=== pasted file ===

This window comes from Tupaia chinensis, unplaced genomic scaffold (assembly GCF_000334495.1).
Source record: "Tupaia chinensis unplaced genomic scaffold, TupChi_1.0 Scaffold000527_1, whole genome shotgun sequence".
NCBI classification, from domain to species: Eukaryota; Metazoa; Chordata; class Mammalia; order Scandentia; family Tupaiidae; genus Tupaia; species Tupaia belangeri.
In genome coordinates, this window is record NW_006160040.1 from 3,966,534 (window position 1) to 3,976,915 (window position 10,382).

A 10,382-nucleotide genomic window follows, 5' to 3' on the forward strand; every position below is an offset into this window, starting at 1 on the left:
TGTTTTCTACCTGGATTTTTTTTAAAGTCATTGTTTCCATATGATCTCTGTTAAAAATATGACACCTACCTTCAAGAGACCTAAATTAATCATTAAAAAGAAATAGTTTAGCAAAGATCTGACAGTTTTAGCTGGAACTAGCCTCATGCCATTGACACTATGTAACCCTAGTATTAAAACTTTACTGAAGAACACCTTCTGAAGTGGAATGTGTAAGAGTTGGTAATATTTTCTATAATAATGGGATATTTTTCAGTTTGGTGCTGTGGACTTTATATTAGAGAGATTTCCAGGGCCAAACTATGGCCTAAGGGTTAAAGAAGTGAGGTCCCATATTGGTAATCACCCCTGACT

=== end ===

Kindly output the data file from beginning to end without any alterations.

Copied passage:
This window comes from Tupaia chinensis, unplaced genomic scaffold (assembly GCF_000334495.1).
Source record: "Tupaia chinensis unplaced genomic scaffold, TupChi_1.0 Scaffold000527_1, whole genome shotgun sequence".
NCBI classification, from domain to species: Eukaryota; Metazoa; Chordata; class Mammalia; order Scandentia; family Tupaiidae; genus Tupaia; species Tupaia belangeri.
In genome coordinates, this window is record NW_006160040.1 from 3,966,534 (window position 1) to 3,976,915 (window position 10,382).

A 10,382-nucleotide genomic window follows, 5' to 3' on the forward strand; every position below is an offset into this window, starting at 1 on the left:
TGTTTTCTACCTGGATTTTTTTTAAAGTCATTGTTTCCATATGATCTCTGTTAAAAATATGACACCTACCTTCAAGAGACCTAAATTAATCATTAAAAAGAAATAGTTTAGCAAAGATCTGACAGTTTTAGCTGGAACTAGCCTCATGCCATTGACACTATGTAACCCTAGTATTAAAACTTTACTGAAGAACACCTTCTGAAGTGGAATGTGTAAGAGTTGGTAATATTTTCTATAATAATGGGATATTTTTCAGTTTGGTGCTGTGGACTTTATATTAGAGAGATTTCCAGGGCCAAACTATGGCCTAAGGGTTAAAGAAGTGAGGTCCCATATTGGTAATCACCCCTGACT